The date for turning bulls in with the cows is one of the hardest decisions for a cow/calf operator. Before making this decision, every aspect of your management practices should be studied. The two best options for calf delivery are when forage is most abundant and nutritious or when the market is usually at its annual peak. Caution and considerable thought need to be employed in choosing one of these options because calving dates are not easily changed.
Lee Manske of the Dickinson North Dakota Research Extension Center said that nutritional values for grass from early May to the end of the grazing season in October have a defined pattern. Crude protein percentage starts high at more than 17 percent in May and slowly decreases during the grazing season to less than five percent by fall.
“Peak lactation requirements are one month after calving, so it makes sense to have cows with month-old calves on a high-protein pasture in May,” reported Kris Ringwall at North Dakota State University. “Decrease in pasture protein production will coincide with the gradual decline in cow and calf protein requirements. Dates of high protein production in forage are location dependent, so every producer needs to get access to the numbers for his or her geographical area and environment.”
If you have good winter pasture, then calving to coincide with peak market values is a good option. The seasonal price index for 500 to 600 pound Texas feeder steers from 1989 through 1998 show the highest prices occurring in March, April and May. The lowest prices occurred in September through December. Ernest Davis, et al. explained that this pattern is logical because approximately 76 percent of the annual calf crop is born in the first six months of the year. There are short supplies of 500- to 600-pound calves during that period, but larger supplies are available after August when fall weaning and marketing begin.
Whether the goal is to breed cows to take advantage of peak forage protein production or seasonally high market prices, calving has to occur during a relatively short period of time to be successful. Bruce Carpenter, Extension Livestock Specialist at Fort Stockton, Texas said that when the calving season is too long, management is more difficult and many cows will not calve every year. Shorter calving seasons make the bottom line better because both herd management expenses and marketing income are controlled more easily.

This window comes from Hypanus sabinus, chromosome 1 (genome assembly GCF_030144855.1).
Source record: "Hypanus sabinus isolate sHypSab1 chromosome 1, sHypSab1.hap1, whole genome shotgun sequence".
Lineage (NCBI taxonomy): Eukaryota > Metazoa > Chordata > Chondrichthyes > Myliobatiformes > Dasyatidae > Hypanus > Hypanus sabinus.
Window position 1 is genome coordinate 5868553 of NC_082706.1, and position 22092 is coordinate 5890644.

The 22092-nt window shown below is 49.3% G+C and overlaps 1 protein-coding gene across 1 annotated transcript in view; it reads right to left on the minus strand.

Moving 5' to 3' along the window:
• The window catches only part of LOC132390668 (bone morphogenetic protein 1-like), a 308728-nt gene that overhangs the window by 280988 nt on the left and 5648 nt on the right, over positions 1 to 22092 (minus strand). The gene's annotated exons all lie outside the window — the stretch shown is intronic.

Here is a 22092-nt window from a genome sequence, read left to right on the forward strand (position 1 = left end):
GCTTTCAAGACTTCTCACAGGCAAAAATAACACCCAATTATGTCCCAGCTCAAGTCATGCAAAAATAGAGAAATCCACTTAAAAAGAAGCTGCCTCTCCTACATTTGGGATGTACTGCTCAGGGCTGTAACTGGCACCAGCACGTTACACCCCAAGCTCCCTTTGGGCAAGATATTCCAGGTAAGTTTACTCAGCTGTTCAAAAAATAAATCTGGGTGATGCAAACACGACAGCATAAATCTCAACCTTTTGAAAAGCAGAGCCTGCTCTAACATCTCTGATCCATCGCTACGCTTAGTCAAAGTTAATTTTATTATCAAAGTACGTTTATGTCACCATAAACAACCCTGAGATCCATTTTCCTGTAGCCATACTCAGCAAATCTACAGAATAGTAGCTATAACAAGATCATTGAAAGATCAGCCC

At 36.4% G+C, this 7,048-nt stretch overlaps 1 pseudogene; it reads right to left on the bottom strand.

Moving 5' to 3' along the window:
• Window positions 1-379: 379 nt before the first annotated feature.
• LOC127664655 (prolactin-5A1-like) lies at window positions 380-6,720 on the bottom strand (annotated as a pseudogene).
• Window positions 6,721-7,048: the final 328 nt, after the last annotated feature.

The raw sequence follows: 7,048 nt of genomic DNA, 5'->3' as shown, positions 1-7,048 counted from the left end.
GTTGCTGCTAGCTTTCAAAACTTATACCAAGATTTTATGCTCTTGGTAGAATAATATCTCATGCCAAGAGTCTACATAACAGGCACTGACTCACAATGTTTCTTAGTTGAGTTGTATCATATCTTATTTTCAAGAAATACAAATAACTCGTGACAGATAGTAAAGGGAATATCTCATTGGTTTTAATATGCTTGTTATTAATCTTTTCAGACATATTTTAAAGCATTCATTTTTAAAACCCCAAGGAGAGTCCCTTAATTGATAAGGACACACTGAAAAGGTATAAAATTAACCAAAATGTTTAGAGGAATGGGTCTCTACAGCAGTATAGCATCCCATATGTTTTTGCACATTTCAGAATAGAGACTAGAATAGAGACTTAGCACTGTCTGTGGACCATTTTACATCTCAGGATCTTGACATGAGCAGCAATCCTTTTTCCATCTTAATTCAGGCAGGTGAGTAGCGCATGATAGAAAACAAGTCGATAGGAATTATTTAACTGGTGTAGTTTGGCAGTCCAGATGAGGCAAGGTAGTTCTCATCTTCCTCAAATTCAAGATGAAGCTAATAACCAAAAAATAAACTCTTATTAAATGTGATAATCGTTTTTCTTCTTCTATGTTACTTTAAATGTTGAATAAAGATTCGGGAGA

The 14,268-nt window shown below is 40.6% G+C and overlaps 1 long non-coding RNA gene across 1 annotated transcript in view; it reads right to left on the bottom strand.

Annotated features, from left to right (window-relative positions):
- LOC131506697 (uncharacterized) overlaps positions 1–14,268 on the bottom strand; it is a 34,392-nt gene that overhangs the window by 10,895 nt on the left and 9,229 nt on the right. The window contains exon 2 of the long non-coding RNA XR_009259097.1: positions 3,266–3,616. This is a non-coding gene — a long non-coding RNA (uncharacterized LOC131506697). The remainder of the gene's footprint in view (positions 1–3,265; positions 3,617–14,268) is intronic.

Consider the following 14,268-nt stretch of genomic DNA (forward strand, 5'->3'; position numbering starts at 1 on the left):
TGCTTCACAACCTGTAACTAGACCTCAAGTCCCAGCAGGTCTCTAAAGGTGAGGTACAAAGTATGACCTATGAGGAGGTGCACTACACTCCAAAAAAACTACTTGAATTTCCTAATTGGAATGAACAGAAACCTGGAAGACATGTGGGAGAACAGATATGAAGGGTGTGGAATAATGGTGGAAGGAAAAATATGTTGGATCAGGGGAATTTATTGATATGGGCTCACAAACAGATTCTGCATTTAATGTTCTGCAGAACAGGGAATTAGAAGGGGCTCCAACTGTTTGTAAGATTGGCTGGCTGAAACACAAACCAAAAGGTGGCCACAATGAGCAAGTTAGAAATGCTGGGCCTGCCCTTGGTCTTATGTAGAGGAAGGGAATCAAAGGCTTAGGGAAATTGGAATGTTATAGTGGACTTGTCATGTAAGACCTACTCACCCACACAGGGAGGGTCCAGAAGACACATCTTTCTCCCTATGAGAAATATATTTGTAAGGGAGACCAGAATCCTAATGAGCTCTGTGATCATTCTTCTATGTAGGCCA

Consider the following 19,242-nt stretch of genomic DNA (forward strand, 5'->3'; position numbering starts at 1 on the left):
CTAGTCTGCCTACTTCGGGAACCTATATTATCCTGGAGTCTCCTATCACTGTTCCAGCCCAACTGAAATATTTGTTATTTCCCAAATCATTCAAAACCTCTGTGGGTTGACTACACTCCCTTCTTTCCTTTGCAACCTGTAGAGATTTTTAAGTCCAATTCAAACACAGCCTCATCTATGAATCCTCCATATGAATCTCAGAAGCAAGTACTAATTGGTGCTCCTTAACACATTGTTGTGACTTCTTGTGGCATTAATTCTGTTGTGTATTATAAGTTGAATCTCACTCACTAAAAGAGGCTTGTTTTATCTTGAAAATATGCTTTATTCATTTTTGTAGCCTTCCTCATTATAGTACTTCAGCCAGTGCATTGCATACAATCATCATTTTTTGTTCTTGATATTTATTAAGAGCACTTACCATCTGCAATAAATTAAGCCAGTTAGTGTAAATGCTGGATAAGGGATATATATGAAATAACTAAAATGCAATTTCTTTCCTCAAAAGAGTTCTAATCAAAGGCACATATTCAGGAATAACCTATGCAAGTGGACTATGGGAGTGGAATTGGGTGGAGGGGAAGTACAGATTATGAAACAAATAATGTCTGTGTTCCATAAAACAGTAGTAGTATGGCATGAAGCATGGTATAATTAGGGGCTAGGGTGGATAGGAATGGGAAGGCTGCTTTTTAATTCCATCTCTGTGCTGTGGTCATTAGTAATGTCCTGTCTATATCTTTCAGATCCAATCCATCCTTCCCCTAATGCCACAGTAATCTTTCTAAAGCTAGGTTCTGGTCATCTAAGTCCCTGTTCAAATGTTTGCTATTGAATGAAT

“Cows are pregnant for about 285 days of a 365-day year,” Carpenter continued. “There is not much time left for reproductive tract recovery and subsequent rebreeding. If cows are to calve every 12 months, the calving season can be no longer than 80 days per year (365-285=80). Thus, a calving season of 80 days would be followed by an 80-day breeding season.”
Once a calving period has been selected, the next step is to determine what percentage of the herd is calving outside of the desired months. This can be done by recording calving dates for individual cows or by rectal palpation. Most cattle naturally breed at the time of the year when forage nutrition is best. So if this is your target, getting the herd on a controlled schedule is often just a matter of culling a few animals. The culls would be those females calving at the wrong time and those that do not calve consistently. The key is to replace culls with heifers or cows that are bred to calve slightly before, or near the start of, the desired calving period.
“If a large percentage of the herd is calving in undesirable months, there may be two options,” said Carpenter. “One option is to slowly tighten the breeding season over a period of three to four years, replacing culls with heifers or cows bred to calve before or near the start of the desired period. The second option is to split the herd into two herds (typically spring and fall calving cows) and add replacement animals to only one herd. Attrition will eventually take care of the herd that is calving at the undesired time.”